The tragedy of the explosion at West Fertilizer Co. has left dozens of families reeling in West, Texas. The emotional effects of the incident are tangible, and the outpouring of support has been significant. But what about the long-term effects of the incident, when the families are left without their breadwinners or with extensive medical bills? While it may seem clinical to discuss the legal ramifications of the explosion, the fact of the matter is these families will continue to feel this immense strain without the full backing of the law.
Let's examine the types of claims each class of victim has, from the first responders (either volunteer or full-time), to plant workers, to property owners near the plant. It's been reported that many of the first responders to the plant were volunteers. If this is true, there is a potential wrongful death or personal injury claim against city or state entities, through what is known as the Texas Tort Claims Act. Prior to 1969, (specific to this incident) volunteer first responders would have been barred from any recovery against a negligent city or state act, through governmental sovereign immunity. With this legislation, it is at least possible, though quite difficult, to be compensated from a city or the state of Texas, following an injury or death. On the other hand, it is possible the city of West, or other surrounding cities have purchased workers' compensation coverage for their volunteers. This would enable a no-fault claim within workers' comp, which like the Texas Tort Claims Act, has damages caps depending on the type of claim (either personal injury or wrongful death). Damages caps, as you may know, have the potential to leave victims owing money if their medical bills or expenses exceed the cap. The last potential claim for first responders is a negligence-based personal injury or wrongful death claim against the fertilizer plant. While it is true that first responders do assume some risk, they do not assume the risk of negligence. As defined within the context of this accident, if the plant failed to make their premises safe, failed to warn responders of a known dangerous condition, or failed to properly secure the explosive material, a negligence claim could be possible. This, of course, requires detailed and intricate investigation from a team trained in accident reconstruction.
The second class of victim is, most certainly, the surrounding victims of the plant. They most definitely have personal injury claims, or their families have wrongful death claims. This, like the negligence claims the volunteer first responders have, requires an investigation into the safety processes of the plant. It was reported that in 2006 the fertilizer plant was fined by the EPA for problems associated with risk management. Obviously this does not factually equate to any negligence claims currently, but it does implicate the safety procedures in place. Further, it was reported the air surrounding the facility may be toxic, from the lingering ammonium nitrate. Certainly if injuries were sustained from the fumes, this adds to the victims' prospective relief and indeed, if the injuries are expansive enough, this may mean a mass tort claim. Because of our background helping the victims of chemical and work-related incidents, I question what procedures were in place to secure the escape of these noxious fumes. This is yet another problem for the facility.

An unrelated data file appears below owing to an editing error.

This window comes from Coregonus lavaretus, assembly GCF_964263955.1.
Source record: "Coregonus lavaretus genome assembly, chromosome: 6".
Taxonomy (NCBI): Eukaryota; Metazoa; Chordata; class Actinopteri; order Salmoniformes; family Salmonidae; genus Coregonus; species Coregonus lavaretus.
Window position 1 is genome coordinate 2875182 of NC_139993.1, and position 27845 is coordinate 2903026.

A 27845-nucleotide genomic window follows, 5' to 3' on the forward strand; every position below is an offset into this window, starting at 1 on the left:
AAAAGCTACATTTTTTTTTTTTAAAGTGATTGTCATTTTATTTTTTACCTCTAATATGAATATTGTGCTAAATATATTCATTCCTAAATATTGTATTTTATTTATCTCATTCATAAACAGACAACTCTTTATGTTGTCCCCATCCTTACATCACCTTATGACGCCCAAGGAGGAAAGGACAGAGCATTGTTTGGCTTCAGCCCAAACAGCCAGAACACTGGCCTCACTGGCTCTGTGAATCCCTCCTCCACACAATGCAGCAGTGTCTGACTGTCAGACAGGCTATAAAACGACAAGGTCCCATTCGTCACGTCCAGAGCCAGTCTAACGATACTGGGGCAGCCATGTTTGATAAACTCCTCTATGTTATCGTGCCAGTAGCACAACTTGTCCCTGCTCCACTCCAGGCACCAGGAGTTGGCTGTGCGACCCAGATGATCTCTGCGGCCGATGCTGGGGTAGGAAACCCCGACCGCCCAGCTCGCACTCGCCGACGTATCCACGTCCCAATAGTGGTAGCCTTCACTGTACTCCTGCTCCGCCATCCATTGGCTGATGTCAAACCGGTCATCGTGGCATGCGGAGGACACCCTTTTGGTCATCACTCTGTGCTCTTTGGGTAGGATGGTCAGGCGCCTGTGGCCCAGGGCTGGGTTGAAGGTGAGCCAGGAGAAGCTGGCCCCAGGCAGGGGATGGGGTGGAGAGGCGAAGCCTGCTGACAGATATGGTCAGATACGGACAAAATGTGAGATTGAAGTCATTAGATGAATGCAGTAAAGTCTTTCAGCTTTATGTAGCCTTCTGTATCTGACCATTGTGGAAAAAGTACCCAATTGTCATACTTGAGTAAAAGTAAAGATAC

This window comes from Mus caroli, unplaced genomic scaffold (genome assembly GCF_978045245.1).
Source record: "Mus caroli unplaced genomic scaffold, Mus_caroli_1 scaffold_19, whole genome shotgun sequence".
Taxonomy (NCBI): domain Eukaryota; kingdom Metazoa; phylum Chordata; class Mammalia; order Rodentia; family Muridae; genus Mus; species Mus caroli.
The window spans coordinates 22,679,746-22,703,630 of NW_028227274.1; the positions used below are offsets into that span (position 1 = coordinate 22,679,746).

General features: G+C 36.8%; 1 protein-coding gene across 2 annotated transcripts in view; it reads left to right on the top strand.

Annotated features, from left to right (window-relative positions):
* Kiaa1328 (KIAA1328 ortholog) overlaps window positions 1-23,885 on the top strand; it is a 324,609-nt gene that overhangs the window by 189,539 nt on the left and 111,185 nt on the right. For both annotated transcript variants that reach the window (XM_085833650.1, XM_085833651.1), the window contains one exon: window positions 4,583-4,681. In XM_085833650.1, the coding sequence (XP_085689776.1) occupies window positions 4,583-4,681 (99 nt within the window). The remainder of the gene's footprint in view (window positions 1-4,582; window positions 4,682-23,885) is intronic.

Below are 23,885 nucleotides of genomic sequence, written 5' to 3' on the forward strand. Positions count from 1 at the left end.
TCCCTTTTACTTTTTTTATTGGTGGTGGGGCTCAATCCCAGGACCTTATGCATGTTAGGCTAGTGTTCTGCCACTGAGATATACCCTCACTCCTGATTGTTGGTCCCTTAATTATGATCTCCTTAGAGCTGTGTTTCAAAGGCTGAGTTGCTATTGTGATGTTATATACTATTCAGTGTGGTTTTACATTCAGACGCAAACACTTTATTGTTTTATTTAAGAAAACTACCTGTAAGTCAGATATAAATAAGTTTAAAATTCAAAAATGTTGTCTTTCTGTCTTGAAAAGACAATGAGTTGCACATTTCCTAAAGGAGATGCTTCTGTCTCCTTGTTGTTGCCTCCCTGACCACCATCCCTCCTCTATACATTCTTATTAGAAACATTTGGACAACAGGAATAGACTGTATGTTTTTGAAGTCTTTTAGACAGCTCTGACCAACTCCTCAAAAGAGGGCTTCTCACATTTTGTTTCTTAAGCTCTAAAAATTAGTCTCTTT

Thirdly, it should be apparent that plant workers and their families have a claim against the fertilizer factory. From a cursory look at the structures in place at the plant, it appears the company that owns the facility does not have workers' compensation. While this means that compensation for work accidents requires victims to demonstrate negligence on the part of their employer, it (thankfully) means that prospective compensation could be higher than the damages caps workers' compensation employs. This type of work injury claim, again, is based on negligence. As I've mentioned earlier, a negligence claim can only be successful if demonstrated by strenuous investigation, which must address the same types of questions I framed earlier within the context of first responders. Employers must make an employee's working environment reasonably safe, they must warn employees of known dangers, and they must have systems in place to adequately remedy any unexpected dangers that arise.
Lastly, surrounding home or property owners likely have a property claim against the plant for any property damage sustained. This is not the type of work our firm conducts, but is probably fairly easily accomplished through a claim filed with the owners' insurance agencies.
The tragedy of the explosion at the West Fertilizer Company in West, Texas has left dozens of families without a major source of their financial support, possibly displaced, and faced with the mounting expenses of medical bills or other costs.
While some may view my discussion of the legal ramifications of those affected by this incident as callous or removed, the victims and their families need all the help they can get, and moving forward, they are going to need financial support as well. If you've been affected by the tragedy in West, Texas, let us help you.